30 and revenues around US$60. A number of municipal governments around Porto Alegre, as of the commuter cities of Viamão and Alvorada, have elected P.T. governments based on the well-publicized success of the Porto Alegre experiment. However, with per-capita revenues at a fraction of Porto Alegre levels, participatory budgeting in those cities has not succeeded in drawing sustained attendances. A second issue related to state capacities is the relative autonomy of the state to carry out significant participatory schemes. Municipal government in Porto Alegre has met significant opposition at different stages of the development of participatory structures, but has been able to overcome them all. There is a way in which deliberative democracy is autonomy enhancing by virtue of the public justification involved in its proceedings. After the first year’s budget was drawn up in Porto Alegre, the next legal step was to have it approved by the municipal legislative. While a number of vereadores (councilpersons) to this day remain hostile to the P.T., and at that time P.T. council persons constituted a small minority, to this day, the budget was approved then, and has been approved every year without significant alterations. There is reason to assume that deliberation over a public good is likely to meet opposition, because the closer that participatory decision-making comes to a ‘true’ deliberative democracy, the more redistributive it is going to be in relation to existing distribution of that public good. A sociologically realistic expectation about any kind of empowered deliberative setting that redistributes a good toward the less powerful is that it will meet opposition from more powerful organized groups invested in the previous distributive scheme. And in the case of Porto Alegre, popular pressure was able to protect the autonomy of the process. Participants in the meetings personally went to the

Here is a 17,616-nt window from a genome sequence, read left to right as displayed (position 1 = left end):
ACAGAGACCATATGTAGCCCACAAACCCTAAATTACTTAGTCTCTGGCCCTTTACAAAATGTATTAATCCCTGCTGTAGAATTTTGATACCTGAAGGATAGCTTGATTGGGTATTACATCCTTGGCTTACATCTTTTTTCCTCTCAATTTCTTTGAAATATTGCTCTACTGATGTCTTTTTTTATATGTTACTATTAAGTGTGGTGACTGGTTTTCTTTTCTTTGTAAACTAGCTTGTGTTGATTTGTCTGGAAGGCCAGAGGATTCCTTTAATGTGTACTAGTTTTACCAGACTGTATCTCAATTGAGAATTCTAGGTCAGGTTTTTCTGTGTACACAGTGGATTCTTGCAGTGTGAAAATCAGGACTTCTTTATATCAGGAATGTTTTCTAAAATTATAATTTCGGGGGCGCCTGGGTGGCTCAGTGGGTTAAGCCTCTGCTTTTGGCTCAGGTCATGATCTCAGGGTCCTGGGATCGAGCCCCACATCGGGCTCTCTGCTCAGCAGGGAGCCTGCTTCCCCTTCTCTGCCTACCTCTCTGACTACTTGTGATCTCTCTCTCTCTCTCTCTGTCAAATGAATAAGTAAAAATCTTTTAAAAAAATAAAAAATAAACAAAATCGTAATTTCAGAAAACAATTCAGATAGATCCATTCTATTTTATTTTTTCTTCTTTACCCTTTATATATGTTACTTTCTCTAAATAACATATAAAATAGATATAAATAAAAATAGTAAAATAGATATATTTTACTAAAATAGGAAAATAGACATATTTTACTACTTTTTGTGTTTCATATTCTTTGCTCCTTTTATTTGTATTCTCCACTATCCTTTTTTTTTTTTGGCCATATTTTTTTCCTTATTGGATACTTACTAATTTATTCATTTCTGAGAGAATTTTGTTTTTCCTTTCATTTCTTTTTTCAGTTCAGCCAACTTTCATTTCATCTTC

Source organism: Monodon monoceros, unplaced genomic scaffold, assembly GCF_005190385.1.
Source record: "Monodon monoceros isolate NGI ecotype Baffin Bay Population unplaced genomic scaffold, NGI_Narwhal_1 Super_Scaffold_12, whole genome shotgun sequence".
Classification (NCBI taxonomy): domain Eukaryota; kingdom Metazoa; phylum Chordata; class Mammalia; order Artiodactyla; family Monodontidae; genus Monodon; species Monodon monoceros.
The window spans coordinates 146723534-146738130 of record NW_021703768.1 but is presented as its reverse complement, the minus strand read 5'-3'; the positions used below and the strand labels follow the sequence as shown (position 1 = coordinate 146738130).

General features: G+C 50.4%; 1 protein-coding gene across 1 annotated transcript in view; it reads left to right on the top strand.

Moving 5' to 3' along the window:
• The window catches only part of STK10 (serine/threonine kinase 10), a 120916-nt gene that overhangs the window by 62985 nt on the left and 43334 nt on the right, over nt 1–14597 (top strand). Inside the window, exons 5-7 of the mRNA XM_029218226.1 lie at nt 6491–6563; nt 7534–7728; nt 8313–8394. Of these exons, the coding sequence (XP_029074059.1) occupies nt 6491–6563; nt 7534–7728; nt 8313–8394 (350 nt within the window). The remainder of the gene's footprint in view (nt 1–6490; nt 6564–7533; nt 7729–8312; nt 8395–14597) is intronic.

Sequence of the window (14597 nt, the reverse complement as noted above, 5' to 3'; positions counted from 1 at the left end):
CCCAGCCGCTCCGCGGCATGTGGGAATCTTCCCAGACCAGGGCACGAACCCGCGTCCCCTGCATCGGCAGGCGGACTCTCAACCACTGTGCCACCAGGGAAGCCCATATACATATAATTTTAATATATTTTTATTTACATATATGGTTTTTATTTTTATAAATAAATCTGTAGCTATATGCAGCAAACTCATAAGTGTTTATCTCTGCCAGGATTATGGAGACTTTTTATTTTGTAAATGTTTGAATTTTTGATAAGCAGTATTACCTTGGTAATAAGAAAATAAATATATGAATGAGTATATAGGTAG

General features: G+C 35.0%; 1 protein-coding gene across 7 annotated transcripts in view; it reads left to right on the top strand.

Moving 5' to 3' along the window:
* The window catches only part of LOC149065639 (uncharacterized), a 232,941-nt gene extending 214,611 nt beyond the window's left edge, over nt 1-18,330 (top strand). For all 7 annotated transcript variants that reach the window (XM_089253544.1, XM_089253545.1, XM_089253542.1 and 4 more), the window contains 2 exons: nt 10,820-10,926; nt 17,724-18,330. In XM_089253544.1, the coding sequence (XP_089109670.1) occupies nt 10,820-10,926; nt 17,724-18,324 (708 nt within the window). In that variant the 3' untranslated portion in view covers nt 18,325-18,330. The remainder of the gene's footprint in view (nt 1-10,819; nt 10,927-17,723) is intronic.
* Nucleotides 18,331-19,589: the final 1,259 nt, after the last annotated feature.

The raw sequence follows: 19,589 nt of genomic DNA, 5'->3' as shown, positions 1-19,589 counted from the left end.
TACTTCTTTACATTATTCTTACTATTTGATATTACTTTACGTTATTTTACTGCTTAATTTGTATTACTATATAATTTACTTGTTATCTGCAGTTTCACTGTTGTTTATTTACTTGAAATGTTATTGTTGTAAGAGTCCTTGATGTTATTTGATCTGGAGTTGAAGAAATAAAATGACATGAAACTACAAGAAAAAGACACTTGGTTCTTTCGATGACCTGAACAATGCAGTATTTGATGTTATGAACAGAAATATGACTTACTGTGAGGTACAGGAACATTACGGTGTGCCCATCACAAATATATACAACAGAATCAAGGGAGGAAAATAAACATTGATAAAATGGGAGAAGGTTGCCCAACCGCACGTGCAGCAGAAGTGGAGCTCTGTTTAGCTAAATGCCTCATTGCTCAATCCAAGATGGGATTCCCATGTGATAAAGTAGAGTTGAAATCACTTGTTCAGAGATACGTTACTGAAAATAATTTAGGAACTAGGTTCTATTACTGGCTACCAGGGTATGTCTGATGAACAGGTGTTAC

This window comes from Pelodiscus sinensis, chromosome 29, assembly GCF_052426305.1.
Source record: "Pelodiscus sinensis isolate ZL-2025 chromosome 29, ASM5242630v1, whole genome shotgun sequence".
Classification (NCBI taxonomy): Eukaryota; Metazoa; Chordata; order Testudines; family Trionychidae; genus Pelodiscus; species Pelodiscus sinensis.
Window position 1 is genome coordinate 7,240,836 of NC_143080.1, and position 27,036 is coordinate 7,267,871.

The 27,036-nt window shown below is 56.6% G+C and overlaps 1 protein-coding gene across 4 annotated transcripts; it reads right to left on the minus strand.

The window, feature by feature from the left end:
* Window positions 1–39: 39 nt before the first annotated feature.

31 office of councilpersons to exert pressure, and despite a negative media campaign, succeeded in guaranteeing the approval. An important feature of deliberative democracy is that is its element of public justification – it becomes difficult for politicians in the context of a democracy to oppose something that is clearly ‘fair’ and result of ‘public will.’ However, while it may be autonomy-enhancing, this may not in itself guarantee that the project be carried through, as a number of ‘failed’ deliberative experiments that were met with considerable opposition (to mention participatory governance in São Paulo, or Fortaleza, for instance) attest. The issue of the driving political vision behind this project also comes to bear on a number of issues for deliberative democracy. While theorists of deliberative democracy generally stay away from such ‘content’ issues, and the issue of a ‘driving vision’ needs to be addressed carefully, I think this case highlights suggests some of the ways in which it is important. The question, of course, is whether it would be possible to abstract and transport the institutional features of the experiment without taking its founding visions along. In this case, the reason of state behind the participatory experiment is a radical democratic vision of popular control of city government and of inversion of government priorities away from downtown and toward its peripheries. Four orienting principles made up the PT vision for municipal government: popular participation, transparent governance, democratizing the state, and creating a new political culture. Progressive intellectuals in the 1980s debated how these four principles would be carried out politically. One of the debates was on the role of progressive municipal